Potassium sulfate in particular is produced by the fertilizer industry In amounts of millions of metric tons per year. Economical processes for reducing the chloride content of potassium sulfate, e.g. by treatment of the salts with water, are known (DE 2 219 704). If hydrogen is used as reducing agent, it is possible to work at temperatures of from 600 to 700° C. in the solid state in a rotary tube furnace and obtain very clean sulfides (U.S. Pat. No. 20,690,958, DE 590 660). As catalysts for the reduction, use is generally made of from 1 to 5% by weight of alkali metal carboxylates. for example the formates or the oxalates.
 However, the most effective catalysts appear to be alkali metal polysulfides which have to be mixed into the alkali metal sulfate only at the beginning of the reduction.
 It is also possible to bring about the reduction of the alkali metal sulfates Me2S04directly by means of natural gas according to the following equation:
Me2S04+4/3CH4 - - - >Me2S+4/3CO+8/3H2O
 The sulfides are advantageously dissolved in water and converted into the hydrogensulfides by introduction of hydrogen sulfide gas: in concentrated aqueous solution, the equilibrium
Me2S+H2O<- - - >MeHS+MeOH
 When hydrogen sulfide gas is introduced, this reacts with the hydroxide and the sulfide is converted into hydrogensulfide according to
H2S+MeOH - - - >MeHS+H2O
This gives the overall reaction:
Me2S+H2S - - - >2MeHS
 This synthesis accordingly requires natural gas to produce the hydrogen, for example in the steam reforming process, and only inexpensive mineral raw materials as energy carriers and also the very inexpensive sulfur.
 In this type of process, hydrogen sulfide is circulated and thus required in only small amounts, so that a separate process step for producing hydrogen sulfide is generally superfluous.
Me2S+H2S - - - >2MeHS
2MeHS+zS - - - >Me2S.sub.(z+1)+H2S
Me2S+zS - - - >Me2S.sub.(z+1)
 Here too, complete conversion of the sulfides into the hydrogensulfides is generally not necessary. It is usually sufficient for the formation of the alkali metal hydroxides to be suppressed by addition of hydrogen sulfide and a mixture of alkali metal sulfides and alkali metal hydrogensulfides having a very low concentration of alkali metal hydroxide to be present in order to achieve conversion into the alkali metal polysulfides according to the invention.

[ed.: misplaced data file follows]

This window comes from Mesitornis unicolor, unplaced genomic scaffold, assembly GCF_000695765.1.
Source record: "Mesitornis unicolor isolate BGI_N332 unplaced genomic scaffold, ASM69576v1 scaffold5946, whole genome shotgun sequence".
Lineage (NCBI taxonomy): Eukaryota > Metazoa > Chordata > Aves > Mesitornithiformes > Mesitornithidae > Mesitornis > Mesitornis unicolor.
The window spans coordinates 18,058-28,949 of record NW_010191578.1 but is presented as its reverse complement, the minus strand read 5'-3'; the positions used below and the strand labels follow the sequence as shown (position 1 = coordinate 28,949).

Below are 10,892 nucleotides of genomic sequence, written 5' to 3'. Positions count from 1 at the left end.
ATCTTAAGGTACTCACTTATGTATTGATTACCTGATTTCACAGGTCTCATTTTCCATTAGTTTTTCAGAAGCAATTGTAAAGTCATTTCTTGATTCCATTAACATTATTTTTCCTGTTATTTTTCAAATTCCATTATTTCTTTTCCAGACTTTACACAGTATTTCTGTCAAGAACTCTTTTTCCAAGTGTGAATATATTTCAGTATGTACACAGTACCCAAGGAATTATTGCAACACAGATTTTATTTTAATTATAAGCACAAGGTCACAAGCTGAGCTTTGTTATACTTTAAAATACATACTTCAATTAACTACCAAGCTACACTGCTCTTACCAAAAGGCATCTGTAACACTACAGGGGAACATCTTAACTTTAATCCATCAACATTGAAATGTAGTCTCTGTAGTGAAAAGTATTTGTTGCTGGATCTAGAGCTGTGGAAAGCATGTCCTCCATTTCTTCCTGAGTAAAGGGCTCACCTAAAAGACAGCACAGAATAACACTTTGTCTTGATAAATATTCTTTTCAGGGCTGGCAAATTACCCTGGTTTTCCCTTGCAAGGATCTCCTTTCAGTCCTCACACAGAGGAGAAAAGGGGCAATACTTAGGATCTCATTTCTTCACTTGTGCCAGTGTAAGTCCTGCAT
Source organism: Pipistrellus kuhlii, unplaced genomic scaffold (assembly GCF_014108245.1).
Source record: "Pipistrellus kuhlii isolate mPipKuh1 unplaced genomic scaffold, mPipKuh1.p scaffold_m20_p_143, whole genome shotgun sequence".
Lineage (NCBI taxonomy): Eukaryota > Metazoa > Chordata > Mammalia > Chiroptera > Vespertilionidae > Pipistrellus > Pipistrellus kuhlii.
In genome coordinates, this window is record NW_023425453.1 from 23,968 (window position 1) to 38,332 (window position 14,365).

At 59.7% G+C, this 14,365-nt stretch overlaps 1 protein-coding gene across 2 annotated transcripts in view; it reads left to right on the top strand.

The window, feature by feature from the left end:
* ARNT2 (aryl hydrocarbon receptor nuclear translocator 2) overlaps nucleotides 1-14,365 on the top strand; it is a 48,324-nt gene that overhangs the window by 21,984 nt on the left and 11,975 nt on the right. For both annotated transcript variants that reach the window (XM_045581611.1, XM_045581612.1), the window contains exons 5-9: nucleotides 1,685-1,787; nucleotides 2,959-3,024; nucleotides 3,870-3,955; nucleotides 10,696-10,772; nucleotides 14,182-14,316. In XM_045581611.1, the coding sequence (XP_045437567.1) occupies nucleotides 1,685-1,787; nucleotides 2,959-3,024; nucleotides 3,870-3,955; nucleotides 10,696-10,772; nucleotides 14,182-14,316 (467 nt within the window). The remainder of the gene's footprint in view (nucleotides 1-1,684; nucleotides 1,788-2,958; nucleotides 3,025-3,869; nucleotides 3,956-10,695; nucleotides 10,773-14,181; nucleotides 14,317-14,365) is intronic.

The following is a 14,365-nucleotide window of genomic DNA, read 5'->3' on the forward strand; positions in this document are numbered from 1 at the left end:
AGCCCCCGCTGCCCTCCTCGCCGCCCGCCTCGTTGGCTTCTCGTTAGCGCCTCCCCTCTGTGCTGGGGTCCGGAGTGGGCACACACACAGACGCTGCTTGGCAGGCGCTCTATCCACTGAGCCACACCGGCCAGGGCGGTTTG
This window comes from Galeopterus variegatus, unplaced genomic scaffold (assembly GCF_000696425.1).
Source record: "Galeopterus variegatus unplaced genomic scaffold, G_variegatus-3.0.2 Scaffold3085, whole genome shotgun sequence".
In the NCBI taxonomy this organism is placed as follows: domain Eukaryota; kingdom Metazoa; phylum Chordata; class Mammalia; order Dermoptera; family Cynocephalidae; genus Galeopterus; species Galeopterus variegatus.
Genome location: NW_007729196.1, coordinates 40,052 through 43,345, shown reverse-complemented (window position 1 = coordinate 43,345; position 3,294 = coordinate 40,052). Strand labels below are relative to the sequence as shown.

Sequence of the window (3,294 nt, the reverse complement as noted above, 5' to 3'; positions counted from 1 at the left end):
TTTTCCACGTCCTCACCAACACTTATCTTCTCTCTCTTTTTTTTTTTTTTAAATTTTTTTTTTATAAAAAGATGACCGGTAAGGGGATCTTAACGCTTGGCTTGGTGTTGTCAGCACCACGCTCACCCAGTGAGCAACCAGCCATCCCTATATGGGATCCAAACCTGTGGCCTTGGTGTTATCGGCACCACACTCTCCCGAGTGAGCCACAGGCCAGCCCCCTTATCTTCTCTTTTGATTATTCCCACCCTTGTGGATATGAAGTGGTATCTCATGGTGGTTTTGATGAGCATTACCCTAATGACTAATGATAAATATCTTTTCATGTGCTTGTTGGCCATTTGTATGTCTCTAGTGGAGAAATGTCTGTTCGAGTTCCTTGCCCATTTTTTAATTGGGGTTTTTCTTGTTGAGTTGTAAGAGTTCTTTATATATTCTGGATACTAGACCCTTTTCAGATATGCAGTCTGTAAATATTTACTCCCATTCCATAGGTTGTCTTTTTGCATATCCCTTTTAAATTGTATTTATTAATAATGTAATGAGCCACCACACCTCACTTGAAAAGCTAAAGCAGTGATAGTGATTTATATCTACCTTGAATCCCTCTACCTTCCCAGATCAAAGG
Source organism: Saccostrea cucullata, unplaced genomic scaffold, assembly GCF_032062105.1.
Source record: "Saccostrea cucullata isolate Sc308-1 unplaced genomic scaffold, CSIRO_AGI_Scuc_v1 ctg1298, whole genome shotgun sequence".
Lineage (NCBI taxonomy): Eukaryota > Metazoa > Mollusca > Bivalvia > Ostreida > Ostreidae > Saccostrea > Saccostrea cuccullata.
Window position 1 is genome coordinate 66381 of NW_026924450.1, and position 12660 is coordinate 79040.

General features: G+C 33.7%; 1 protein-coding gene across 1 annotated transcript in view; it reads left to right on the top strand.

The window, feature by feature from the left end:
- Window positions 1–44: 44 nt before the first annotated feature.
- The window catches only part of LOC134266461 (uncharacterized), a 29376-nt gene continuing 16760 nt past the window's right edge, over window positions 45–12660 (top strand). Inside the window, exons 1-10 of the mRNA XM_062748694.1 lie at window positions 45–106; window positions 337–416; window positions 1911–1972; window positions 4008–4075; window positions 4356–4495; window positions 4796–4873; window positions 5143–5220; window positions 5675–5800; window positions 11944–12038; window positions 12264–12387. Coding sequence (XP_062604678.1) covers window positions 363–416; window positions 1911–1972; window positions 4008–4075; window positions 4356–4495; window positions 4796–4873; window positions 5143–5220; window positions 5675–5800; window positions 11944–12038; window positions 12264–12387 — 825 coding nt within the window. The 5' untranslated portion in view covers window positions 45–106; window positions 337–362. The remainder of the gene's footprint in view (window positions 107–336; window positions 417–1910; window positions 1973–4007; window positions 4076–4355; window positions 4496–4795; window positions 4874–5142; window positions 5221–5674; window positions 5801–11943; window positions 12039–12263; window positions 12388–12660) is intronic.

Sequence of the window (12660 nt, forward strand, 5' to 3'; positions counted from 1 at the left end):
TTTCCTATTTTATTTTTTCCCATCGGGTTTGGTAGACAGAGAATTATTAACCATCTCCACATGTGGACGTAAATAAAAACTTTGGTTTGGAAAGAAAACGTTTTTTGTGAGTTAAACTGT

An advantage of the alkali metal polysulfides according to the invention is that they can be prepared in an inexpensive continuous process: the individual reaction steps proceed very quickly and exothermally. The reactants can therefore flow quickly through small reaction volumes.
 A well-suited process is carried out as follows.
 Hydrogen sulfide is passed with intensive cooling into concentrated aqueous solutions of the alkali metal hydroxides or alkali metal sulfides having a concentration of from 40 to 60% by weight. The reaction temperature is kept below 80° C. Subsequently, optionally after a step of concentrating the reaction solution to values of from about 50 to 80% by weight by rapid distillation, the concentrated alkali metal hydrogensulfide solution is reacted with the prescribed amount of liquid sulfur. Here, the heat of reaction evolved can be used to vaporize water. The water comprised in the reaction mixture is subsequently vaporized quickly with an increase in temperature up to 450° C., optionally with use of reduced pressure. The stream of hydrogen sulfide formed, mixed with water vapor, is cooled and the hydrogen sulfide is recirculated together with the hydrogen sulfide-comprising water to the stage of the hydrogensulfide synthesis. In general, no by-products which have to be disposed of occur.
 All reaction steps are carried out under inert conditions. Oxygen is generally excluded because it can oxidize the polysulfides to undesirable thiosulfates which increase the melting point of the liquid and are usually unstable, sulfites and high-melting sulfates.
 As reaction apparatuses, use is advantageously made of reaction mixing pumps followed by residence sections in order to complete the reactions. The reaction times of the individual reactions are in the range from 0.1 to 10 minutes. As apparatuses for removing the water, apparatuses such as falling film evaporators or thin film evaporators are generally used.
 The heat transfer medium/heat storage medium of the invention generally make it possible to operate solar thermal power stations with the efficiencies of fossil fuel-fired power stations, advantageously allowing them to be operated day and night without interruption by means of appropriately dimensioned storage tanks for the hot liquid. Owing to the increased efficiency, the capital costs per kilowatt hour are generally reduced by a factor of 1.5 compared to the prior art.